How is the Z68 different from the P67? Everything I read is about the P67, I don't really know anything about the Z68. Is something like the Maximus overkill in this case basically?

And as far as the SSD, is having Windows on that drive and still having games and what not installed on the raid array really going to give me a noticeable overall system improvement? Really curious about SSD's as I said, I have no experience with them.
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June 15, 2011 12:29:36 PM

Just as some input when it comes to upgrading the platform from Core 2 to i7, Ive just done the same thing. I had a Q6700 with a 9800GT and I was quite satisfied with the performance to say the least. I decided to splurge and bumped up to a 2600k and left the 9800GT as is.

My framerates in WoW have doubled for the most part, Crysis framerates increased by around 50% at max (no AA) and most other games Ive came to be able to max out, giving Im only getting around 30 FPS average.

My next purchase is planned to be a GTX 580 which is just around the corner so Im excited to see the jump in performance. But my point being, processor power does have quite an effect on overall gaming performance.
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June 15, 2011 12:34:07 PM

Well currently Im planning on using Smart Response Technology on an SSD for the Z68 chipset when I can get the spare cash. Z68 is merely a combination of the P67 and the H67 chipsets, with a few tweaks. It isnt necessary that you get it of course, and getting a P67 will suffice as a gamer.

SRT uses the SSD as a caching drive which stores the most commonly used programs and files directly on the SSD; allowing much faster access. Look into the charts if you want, comparing SSD vs SRT vs HDD. There is a large jump in performance.
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June 15, 2011 12:43:18 PM

All right, well as I said, I could possibly be sold on an Intel again, and I think I have been. I have always been an Intel fanboy over the years, and this just seems to make sense here. As far as mobo goes, I'm not as big of a fan of Gigabyte as I am of Asus, but what about something like the following:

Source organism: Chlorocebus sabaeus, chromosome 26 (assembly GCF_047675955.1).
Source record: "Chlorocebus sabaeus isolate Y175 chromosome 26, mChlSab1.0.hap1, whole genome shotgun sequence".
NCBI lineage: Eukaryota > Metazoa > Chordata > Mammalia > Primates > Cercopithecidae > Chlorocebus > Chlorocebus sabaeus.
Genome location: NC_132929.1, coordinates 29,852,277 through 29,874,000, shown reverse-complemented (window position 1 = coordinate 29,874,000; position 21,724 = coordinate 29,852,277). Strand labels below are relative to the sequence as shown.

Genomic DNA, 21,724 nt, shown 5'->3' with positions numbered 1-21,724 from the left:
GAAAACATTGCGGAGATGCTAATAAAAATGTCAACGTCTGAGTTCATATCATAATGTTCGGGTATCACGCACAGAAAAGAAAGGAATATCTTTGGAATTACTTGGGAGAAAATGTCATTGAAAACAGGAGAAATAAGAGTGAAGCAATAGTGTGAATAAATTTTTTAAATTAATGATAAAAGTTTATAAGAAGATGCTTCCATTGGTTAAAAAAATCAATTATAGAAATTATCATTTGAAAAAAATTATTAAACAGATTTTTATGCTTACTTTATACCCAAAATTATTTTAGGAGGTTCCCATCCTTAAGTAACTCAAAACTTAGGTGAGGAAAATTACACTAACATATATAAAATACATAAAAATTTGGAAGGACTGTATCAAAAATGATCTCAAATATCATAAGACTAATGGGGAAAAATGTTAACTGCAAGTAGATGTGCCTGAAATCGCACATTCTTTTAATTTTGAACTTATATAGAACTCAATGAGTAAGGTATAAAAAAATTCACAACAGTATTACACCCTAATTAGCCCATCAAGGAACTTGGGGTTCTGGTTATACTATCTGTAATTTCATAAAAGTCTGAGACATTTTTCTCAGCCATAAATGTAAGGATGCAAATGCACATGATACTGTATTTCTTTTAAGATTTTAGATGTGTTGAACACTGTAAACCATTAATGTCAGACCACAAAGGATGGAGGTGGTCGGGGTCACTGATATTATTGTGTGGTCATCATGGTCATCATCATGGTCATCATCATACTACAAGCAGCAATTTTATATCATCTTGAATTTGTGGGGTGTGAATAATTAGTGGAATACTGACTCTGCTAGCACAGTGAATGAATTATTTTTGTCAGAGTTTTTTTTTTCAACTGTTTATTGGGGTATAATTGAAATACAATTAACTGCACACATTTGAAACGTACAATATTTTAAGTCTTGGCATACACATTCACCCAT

GIGABYTE GA-Z68X-UD7-B3

It's a bit bigger than the Asus that you mentioned, and seems to offer more room for future upgrades (most notably there are more USB 3.0 ports stock). It's a bit more expensive, but I'm a fan of having room for future upgrades and not restricting myself, what do you think?

Also on the SSD note, I'm thinking 120GB should be more than sufficient right? As previously stated I will still have my Raptor array for all of my primary games and what not (I tend to have a lot of games installed at once, I'm an avid Steam user...), so I don't see myself running out of room with a 120GB drive. I have read various things, but it seems that most of the smaller drives (less than 100GB) seem to offer inferior performance, is this true?

And lastly, I have looked into the OCZ Vertex 3 drives, if I do purchase one. They seem like a good balance between price, size, and performance from what I've read. Is there really any reason to invest in a more expensive SSD, such as an Intel, or something else?

Thanks a lot for your help and comments so far, I appreciate it!
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June 15, 2011 12:53:45 PM

As for the motherboard, I have the little sister of that motherboard; the UD5. I have had no issues with it aside from USB Legacy mode giving me headaches. It works great after you get all the drivers and updates and whatnot. Im not a fan of any of the software that Gibabyte provides, and TouchBIOS is a joke in my opinion. Overall I dont think youll be disappointed in that motherboard.

120GB in an SSD should be more than enough. If you plan on trying SRT you can only use 64GB anyways, so youd have some room left over anyways. Unless you plan on putting your entire computer on your SSD youll have more than enough space.

I dont know much about the quality of various brands of SSD vendors but Ive seen ups and downs about them all. Youll have to use your own judgement (or another TomsHardware user besides myself) for the different brands.

As a side note, you seem to have increased your budget, no?
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June 15, 2011 12:59:16 PM

Yeah I have slightly increased it, lol. When your sitting over here in the desert mulling over what you want to buy, it's not too hard to justify a few extra dollars for the new toy when you get home, ya know. I want it to be a fun and fast toy to play with.

What you have to say about Gigabyte is about what I think of them already, but the board does look good. I think I might give it a shot. Have you overclocked the UD5? That is the one place where Asus usually wins out big, is the Bios and overclocking.

As far as the SSD goes, I think I might just plunge in here and give it a shot. I'll wait a few days and see what other Tom's users have to say before I purchase anything though. The Vertex 3 I've looked at is around $220 for 120GB. That's not terrible I don't think, but I'm not going to make the final call on that with my knowledge.